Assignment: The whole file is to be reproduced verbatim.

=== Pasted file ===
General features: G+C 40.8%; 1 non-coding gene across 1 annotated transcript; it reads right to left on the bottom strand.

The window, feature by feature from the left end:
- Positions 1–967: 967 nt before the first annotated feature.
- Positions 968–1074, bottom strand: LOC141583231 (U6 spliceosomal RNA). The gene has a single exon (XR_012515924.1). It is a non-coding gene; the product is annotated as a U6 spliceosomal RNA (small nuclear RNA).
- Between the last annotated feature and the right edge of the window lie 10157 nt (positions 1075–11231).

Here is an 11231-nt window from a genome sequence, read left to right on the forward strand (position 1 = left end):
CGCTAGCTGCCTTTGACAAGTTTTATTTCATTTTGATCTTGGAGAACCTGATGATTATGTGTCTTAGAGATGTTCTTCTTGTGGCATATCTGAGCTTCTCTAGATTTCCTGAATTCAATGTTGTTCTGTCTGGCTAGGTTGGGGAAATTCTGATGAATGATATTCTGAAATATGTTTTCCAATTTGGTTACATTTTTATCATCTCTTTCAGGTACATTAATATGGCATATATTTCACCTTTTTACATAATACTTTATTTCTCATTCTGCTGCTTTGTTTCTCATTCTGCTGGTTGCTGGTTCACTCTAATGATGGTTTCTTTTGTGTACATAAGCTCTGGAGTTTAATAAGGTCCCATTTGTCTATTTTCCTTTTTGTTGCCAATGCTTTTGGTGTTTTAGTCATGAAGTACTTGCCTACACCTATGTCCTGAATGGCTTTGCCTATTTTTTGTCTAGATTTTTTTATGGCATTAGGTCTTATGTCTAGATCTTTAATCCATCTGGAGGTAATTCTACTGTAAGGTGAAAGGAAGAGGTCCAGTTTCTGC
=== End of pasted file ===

General features: G+C 40.8%; 1 non-coding gene across 1 annotated transcript; it reads right to left on the bottom strand.

The window, feature by feature from the left end:
- Positions 1–967: 967 nt before the first annotated feature.
- Positions 968–1074, bottom strand: LOC141583231 (U6 spliceosomal RNA). The gene has a single exon (XR_012515924.1). It is a non-coding gene; the product is annotated as a U6 spliceosomal RNA (small nuclear RNA).
- Between the last annotated feature and the right edge of the window lie 10157 nt (positions 1075–11231).

Here is an 11231-nt window from a genome sequence, read left to right on the forward strand (position 1 = left end):
CGCTAGCTGCCTTTGACAAGTTTTATTTCATTTTGATCTTGGAGAACCTGATGATTATGTGTCTTAGAGATGTTCTTCTTGTGGCATATCTGAGCTTCTCTAGATTTCCTGAATTCAATGTTGTTCTGTCTGGCTAGGTTGGGGAAATTCTGATGAATGATATTCTGAAATATGTTTTCCAATTTGGTTACATTTTTATCATCTCTTTCAGGTACATTAATATGGCATATATTTCACCTTTTTACATAATACTTTATTTCTCATTCTGCTGCTTTGTTTCTCATTCTGCTGGTTGCTGGTTCACTCTAATGATGGTTTCTTTTGTGTACATAAGCTCTGGAGTTTAATAAGGTCCCATTTGTCTATTTTCCTTTTTGTTGCCAATGCTTTTGGTGTTTTAGTCATGAAGTACTTGCCTACACCTATGTCCTGAATGGCTTTGCCTATTTTTTGTCTAGATTTTTTTATGGCATTAGGTCTTATGTCTAGATCTTTAATCCATCTGGAGGTAATTCTACTGTAAGGTGAAAGGAAGAGGTCCAGTTTCTGC